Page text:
Hey, there! Dr. Alan Christianson here. Let’s talk about your diet. Let’s talk about when to add and when to subtract. I think this is the most important question you can answer to a get a good sense of where you are. I will tell you why this is relevant and give you a quick story of my own background in dieting.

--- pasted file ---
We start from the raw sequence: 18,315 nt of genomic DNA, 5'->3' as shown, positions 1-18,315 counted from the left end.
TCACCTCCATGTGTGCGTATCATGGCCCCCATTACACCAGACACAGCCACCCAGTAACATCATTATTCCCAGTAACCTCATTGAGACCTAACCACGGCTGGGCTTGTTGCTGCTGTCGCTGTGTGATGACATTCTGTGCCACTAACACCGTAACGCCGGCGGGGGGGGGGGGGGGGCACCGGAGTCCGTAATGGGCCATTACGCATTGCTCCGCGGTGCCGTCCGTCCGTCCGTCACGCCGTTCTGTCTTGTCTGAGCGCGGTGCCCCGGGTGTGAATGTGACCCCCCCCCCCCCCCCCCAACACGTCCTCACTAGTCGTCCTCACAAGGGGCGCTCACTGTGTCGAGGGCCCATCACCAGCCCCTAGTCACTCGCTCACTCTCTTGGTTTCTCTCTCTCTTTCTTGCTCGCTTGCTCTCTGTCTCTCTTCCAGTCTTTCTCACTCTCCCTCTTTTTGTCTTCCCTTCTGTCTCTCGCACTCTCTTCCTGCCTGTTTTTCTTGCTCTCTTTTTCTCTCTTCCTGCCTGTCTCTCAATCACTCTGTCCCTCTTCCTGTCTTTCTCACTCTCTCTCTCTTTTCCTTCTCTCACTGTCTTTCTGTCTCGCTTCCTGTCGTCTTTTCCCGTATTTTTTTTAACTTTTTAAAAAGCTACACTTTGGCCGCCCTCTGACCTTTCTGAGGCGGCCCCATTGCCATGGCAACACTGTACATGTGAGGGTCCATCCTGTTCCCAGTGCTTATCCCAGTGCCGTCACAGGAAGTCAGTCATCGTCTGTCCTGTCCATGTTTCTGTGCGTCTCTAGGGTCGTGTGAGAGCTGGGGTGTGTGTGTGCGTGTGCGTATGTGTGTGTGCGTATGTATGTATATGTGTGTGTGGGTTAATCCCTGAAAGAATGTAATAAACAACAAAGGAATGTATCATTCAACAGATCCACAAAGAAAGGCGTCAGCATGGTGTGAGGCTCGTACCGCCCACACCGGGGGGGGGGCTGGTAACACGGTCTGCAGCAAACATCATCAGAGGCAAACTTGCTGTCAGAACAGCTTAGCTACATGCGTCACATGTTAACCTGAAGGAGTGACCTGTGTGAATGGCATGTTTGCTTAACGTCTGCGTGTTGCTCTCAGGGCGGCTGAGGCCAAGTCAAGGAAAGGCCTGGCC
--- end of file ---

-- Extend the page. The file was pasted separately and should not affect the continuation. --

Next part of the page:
As an adolescent, I was obese. My first step was subtracting. I read some books about health, fitness and nutrition, and I subtracted sugar from my diet. I also cut out bread. These were two of my first, big steps. I added in quite a bit of exercise, but that is another topic. With those changes, I was able to improve my body composition, my fitness and lose a bunch of weight, so that was real good. Somewhere in my teens (I think my senior year of high school), we lost our home to a fire, and it was a pretty stressful and painful time. After that, I really relapsed on my dietary patterns, and I gained a bunch of weight back. In fact, quite a bit, and I was a very unhealthy kid coming up to my high school graduation. So, I spent the next few years regaining my health. I first cut out some of the common foods I did before, and it was helpful. Then, I read more books. This was in the late 1980’s when there were some newer ideas coming out. I started subtracting more and more from my diet. I thought, “Hey, if I did this well by cutting out some junk food, what if I cut out all animal protein? What if I went vegetarian?”